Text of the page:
Malta will not tolerate lack of EU solution on migration, Commissioner Johansson told

In meeting with EU Home Affairs Commissioner, Prime Minister Robert Abela says Malta needs the European Commission's help in dealing with 'disproportionate' irregular migration burden

Home Affairs European Commissioner Ylva Johansson
Home Affairs European Commissioner Ylva Johansson

Malta can no longer tolerate the situation where it disproportionately deals with the burden of irregular migration without the help of other EU member states, the Prime Minister said today in a meeting with Home Affairs European Commissioner Ylva Johansson.

Robert Abela, who on Tuesday met with Commissioner Johansson who is in Malta on a short visit, lamented that “no concrete action” had been taken in terms of finding a European solution to the migration issue, despite many discussions having been held.

“I’m stating the obvious when I say Malta is facing disproportionate and immediate pressure when it comes to irregular migration,” Abela said, highlighting that a thousand such migrants had already arrived in Malta up to this year.

“The problem is ever more worrying in the context of our size and population density,” he said, underscoring that the island’s reception centres were “practically full.”

The EU had to shift from a “management by crisis” approach, which Abela said was the Union’s current modus operandi, to an “agreement which guarantees a holistic approach.”

The matter had to be dealt with through both a focus on the external dimension - namely through cooperation with other countries and better border control - and an internal dimension, whereby the EU had to demonstrate that it learnt its lessons from the past, he said.

“This is a European problem, not Malta’s. We are discussing a European border,” he said.

Abela noted that he was involved in discussion within the European Council last week on cohesion, where the principles of solidarity and reducing disparity where underlined.

“Unfortunately, these principles seem not to apply to irregular migration,” he said, “Member states which face a disproportionate burden are left to themselves.”

“We cannot tolerate this any longer. No concrete action has been taken,” Abela stressed, “I ask the European Commission, to help us.”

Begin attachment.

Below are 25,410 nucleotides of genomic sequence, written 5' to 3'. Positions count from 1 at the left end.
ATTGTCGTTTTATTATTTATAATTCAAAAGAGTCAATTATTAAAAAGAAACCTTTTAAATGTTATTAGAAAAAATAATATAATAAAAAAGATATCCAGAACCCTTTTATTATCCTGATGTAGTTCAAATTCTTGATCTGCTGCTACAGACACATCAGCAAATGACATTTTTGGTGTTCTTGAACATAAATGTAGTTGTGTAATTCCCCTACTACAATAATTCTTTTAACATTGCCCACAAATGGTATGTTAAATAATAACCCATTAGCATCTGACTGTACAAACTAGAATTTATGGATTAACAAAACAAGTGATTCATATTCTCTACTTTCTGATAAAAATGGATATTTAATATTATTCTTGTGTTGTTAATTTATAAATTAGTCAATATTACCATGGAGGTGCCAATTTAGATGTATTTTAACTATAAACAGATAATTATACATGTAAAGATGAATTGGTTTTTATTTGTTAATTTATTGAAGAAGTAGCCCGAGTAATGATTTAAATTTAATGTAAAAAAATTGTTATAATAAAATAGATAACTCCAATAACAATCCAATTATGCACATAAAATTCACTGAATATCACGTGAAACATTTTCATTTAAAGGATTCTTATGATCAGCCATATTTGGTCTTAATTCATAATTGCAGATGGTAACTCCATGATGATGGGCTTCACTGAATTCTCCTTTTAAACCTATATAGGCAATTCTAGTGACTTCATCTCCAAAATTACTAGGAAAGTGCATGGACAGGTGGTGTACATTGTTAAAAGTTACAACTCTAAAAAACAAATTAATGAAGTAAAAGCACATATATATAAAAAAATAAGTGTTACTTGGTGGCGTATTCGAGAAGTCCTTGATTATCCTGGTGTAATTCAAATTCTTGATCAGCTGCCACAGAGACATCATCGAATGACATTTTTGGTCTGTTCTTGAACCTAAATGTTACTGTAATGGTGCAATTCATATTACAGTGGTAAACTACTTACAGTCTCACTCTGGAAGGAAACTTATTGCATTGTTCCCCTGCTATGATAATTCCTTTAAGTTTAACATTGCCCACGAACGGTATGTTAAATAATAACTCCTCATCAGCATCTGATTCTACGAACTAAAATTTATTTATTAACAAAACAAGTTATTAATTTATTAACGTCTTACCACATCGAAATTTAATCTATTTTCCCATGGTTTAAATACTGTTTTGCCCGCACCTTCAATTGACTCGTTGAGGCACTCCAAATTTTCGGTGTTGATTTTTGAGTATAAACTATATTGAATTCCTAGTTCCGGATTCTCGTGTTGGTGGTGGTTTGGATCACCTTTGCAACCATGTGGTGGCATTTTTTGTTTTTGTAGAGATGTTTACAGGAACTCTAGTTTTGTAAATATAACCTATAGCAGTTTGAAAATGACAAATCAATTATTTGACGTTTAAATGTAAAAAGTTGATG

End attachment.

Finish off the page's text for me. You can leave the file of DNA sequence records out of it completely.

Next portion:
‘Absolutely possible’ to manage migration - European Commissioner

Commissioner Johansson said that it was “absolutely possible” to manage irregular migration, but acknowledged that it was “very challenging” and that there was an issue of a lack of trust between member states when it came to the issue.

Johansson said she had held dialogues with all member states - with her visit to Malta having been the last in the line of meetings - and that she now felt more optimistic that a solution could be reached than she did previously.

“Governments are listening and trying to understand the way forward and search for a compromise,” she said.

She pointed out that it was “unacceptable” that the Commission’s proposed asylum reform has been blocked before the European Council for the last three and a half years.

“My task is to unblock the situation, and I’ve reached out to all member states on this,” she said.

The matter of irregular migration had to be “de-escalated” and treated like a policy area, she said. “We have to be pragmatic and find pragmatic solutions.”

The Commissioner said that it had to be taken into account that member states were facing “very different geographical realities”, and that those countries which were in a more difficult situation had to be supported. “This is my aim,” she said.

Johansson added, however, that any way forward would have to be accepted by all EU members. “It is difficult, but possible,” she remarked.

More in National